Prisoners Ending Explained: Exploring The Crime Thriller’s Ambiguous Ending And Symbolic Themes

Jake Gyllenhaal and Hugh Jackman in Prisoners
(Image credit: Warner Bros. Pictures)

SPOILER WARNING: The following article gives away crucial story details about Prisoners, so unless you won’t be held captive by the burden of not knowing the ending, proceed with caution.

When we think of movies by director Denis Villeneuve, we usually picture high-concept, visually ambitious sci-fi epics such as Arrival, Blade Runner 2049, or Dune. However, his first English-language mainstream hit, Prisoners, is a more grounded crime drama, but is still an aesthetic masterpiece (featuring Academy Award-nominated cinematography by the masterful Roger Deakins) and a thought-provoking, twisted, captivating puzzle of a thriller, nonetheless.

The story of the devastating abduction of two young girls, a desperate, working-class father (Oscar nominee/Wolverine actor Hugh Jackman) who takes matters into his own hands, and a devoted police investigator (Oscar nominee Jake Gyllenhaal) struggling to solve the case by the book is one that raises many questions throughout, even beyond its spine-tingling final shot. As the film approaches its ten-year anniversary and while it has been making a killing on Netflix’s Top 10 list for December 2022, let’s take a deep dive into the Prisoners ending, starting with a refresher on its concluding moments.

Jake Gyllenhaal in Prisoners

(Image credit: Warner Bros.)

What Happens At The End Of Prisoners

After Franklin (Terrence Howard, the MCU’s original Rhodey) and Nancy Birch’s (Viola Davis) daughter, Joy (Kyla-Drew), is found alive, Keller Dover (Jackman) questions her about his daughter, Anna (Erin Gerasimovich), and she tells him he had already been where she is, making him realize that the kidnapper is Holly Jones (Melissa Leo).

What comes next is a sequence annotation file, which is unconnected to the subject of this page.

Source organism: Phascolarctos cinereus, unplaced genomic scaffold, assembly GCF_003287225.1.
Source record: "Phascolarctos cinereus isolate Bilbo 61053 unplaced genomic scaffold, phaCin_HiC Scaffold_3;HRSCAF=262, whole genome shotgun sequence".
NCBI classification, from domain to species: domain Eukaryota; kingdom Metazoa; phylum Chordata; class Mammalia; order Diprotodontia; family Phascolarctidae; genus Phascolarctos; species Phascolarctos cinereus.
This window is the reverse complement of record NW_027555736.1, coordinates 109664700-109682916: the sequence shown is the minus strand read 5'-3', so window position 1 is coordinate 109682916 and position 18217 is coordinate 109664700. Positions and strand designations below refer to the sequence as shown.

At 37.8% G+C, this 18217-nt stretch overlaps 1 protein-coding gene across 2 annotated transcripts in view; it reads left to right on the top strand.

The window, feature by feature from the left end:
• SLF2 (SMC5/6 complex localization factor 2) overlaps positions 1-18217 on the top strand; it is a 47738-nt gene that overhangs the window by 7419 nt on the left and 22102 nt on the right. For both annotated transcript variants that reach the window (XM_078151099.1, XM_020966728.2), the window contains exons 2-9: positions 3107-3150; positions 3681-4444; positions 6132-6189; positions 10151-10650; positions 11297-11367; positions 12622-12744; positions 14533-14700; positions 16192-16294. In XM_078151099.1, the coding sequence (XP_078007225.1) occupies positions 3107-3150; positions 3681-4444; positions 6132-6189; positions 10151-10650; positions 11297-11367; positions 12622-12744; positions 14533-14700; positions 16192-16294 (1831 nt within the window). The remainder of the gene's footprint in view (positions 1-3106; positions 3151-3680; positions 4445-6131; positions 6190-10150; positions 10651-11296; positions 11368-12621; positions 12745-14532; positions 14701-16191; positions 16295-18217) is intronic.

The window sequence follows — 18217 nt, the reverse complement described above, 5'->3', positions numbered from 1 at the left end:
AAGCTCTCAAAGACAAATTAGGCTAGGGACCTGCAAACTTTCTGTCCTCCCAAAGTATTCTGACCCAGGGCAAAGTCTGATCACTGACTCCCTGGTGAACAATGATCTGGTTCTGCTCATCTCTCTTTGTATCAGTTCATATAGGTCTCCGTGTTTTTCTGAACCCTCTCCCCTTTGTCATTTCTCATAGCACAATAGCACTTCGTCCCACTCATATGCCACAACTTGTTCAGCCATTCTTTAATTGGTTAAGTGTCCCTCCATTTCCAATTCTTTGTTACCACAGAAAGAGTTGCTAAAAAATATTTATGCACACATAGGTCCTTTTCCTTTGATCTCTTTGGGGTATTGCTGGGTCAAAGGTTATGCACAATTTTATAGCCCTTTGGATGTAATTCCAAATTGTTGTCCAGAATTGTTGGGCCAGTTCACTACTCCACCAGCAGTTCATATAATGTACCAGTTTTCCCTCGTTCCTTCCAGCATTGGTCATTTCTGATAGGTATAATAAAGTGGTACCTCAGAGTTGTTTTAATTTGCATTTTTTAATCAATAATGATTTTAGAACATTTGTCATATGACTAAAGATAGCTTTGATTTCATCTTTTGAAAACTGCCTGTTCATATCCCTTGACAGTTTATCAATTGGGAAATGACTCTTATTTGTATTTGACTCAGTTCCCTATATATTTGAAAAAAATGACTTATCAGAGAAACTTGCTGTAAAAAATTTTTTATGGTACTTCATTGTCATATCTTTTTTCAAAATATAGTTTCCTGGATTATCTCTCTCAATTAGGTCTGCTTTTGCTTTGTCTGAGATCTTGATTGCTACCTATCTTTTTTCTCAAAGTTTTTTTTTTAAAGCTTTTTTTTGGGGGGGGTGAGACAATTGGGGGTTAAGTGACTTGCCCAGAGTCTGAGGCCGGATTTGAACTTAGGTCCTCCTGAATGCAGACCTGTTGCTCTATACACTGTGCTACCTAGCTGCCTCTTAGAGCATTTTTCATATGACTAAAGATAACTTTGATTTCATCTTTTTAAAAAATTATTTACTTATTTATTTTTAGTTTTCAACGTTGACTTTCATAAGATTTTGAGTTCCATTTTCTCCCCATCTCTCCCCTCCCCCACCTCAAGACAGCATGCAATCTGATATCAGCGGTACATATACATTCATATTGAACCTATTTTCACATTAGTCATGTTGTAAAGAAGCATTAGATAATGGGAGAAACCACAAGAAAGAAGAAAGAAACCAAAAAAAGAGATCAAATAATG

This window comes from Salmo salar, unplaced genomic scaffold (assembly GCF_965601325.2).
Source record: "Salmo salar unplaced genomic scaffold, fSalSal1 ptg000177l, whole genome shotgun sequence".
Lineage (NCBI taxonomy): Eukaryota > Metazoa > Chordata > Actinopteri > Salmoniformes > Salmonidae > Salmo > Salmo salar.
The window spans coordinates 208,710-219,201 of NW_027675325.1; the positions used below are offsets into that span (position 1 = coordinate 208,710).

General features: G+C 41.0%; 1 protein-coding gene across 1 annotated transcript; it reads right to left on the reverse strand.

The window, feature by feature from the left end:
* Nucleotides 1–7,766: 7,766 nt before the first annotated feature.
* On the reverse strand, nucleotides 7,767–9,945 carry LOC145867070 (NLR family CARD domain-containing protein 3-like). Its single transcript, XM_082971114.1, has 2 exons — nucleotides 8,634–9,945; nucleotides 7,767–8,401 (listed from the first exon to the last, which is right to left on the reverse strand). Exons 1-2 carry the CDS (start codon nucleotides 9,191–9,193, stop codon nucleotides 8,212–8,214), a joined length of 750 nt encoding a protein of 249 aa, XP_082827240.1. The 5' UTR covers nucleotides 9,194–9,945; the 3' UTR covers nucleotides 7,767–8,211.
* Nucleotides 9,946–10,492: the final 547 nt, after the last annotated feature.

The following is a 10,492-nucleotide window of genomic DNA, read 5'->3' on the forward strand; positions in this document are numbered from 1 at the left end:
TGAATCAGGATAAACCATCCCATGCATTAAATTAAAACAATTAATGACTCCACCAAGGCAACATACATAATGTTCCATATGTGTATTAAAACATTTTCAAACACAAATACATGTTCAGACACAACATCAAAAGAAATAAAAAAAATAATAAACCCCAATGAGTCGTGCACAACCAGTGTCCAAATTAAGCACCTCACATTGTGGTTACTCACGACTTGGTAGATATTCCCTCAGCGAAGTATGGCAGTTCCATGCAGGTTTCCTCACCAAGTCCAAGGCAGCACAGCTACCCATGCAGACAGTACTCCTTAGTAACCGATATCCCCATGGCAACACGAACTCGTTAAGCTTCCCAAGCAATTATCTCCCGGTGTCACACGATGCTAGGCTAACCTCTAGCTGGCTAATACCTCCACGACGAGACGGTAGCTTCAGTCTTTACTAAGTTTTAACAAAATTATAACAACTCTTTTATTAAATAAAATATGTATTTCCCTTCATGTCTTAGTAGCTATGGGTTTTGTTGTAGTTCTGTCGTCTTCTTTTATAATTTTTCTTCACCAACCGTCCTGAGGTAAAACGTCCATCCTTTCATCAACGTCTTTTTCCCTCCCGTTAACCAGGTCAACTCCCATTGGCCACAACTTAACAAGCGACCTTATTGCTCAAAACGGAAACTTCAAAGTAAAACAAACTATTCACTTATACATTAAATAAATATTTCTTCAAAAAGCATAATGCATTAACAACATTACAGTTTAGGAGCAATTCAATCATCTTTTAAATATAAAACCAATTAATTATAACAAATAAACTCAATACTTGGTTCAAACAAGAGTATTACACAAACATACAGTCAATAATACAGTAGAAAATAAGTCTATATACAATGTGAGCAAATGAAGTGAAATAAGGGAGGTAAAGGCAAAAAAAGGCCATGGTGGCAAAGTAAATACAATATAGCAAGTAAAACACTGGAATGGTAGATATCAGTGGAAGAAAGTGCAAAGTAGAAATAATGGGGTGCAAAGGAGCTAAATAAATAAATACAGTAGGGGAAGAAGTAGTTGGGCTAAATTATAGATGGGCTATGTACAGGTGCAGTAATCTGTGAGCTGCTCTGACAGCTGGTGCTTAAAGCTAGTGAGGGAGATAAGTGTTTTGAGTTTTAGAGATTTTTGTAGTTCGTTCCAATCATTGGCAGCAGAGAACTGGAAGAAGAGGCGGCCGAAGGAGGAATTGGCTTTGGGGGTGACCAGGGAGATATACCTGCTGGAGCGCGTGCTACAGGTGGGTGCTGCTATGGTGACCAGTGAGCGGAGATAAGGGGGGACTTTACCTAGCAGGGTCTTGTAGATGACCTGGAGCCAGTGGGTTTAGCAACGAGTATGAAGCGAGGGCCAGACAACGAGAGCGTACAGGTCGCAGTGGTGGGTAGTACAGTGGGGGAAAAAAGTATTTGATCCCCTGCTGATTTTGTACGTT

When Dover goes to confront her, she pulls a gun on him, forces him to hand-cuff and drug himself, and leads him to the hidden pit in her backyard, during which she reveals she and her late husband have been abducting children from Christian families for years to make them feel how she did when she lost her son to cancer. While trapped inside the pit, he pulls out a flashlight he had on him, which allows him to find the red whistle his daughter said she went looking for before she disappeared.

Meanwhile, after Alex Jones (Paul Dano, who gave one of the most twisted Riddler portrayals in The Batman) is found in Dover’s makeshift torture chamber, Detective Loki (Gyllenhaal) is sent to notify Holly, whom he finds drugging Anna and kills her in a shootout that also leaves his head severely injured. He desperately and erratically rushes the unconscious child to the hospital and succeeds before later learning that she is recovering well from her mother, Grace (Maria Bello), to whom Loki confirms her husband will likely be arrested if found. Later, Loki is observing a search for further evidence at Holly’s house and, as he is about to leave, hears a faint whistling that catches his attention before we fade to black.

Paul Dano in Prisoners

(Image credit: Warner Bros.)

What Was The True Identity Of The Kidnapping Suspects?

Prisoners introduces two prime suspects in the case of Anna and Joy’s disappearances and, despite many reasons to believe the contrary, neither of them are guilty, but are really victims of the Jones’ kidnappings — the first being her “nephew” Alex (one of Paul Dano’s most powerful performances). 

His real name is revealed to be Barry Miland, which explains why, at one point, he tells Dover that he is not Alex, and it also suggests his mental ineptitudes come from trauma after years of captivity. This explains why he struggles so much to answer Dover’s questions, in addition to the desperate father’s extreme and torturous tactics, which are clearly just a new chapter to his ongoing nightmare that thankfully ends when Alex/Barry is reunited with his real family.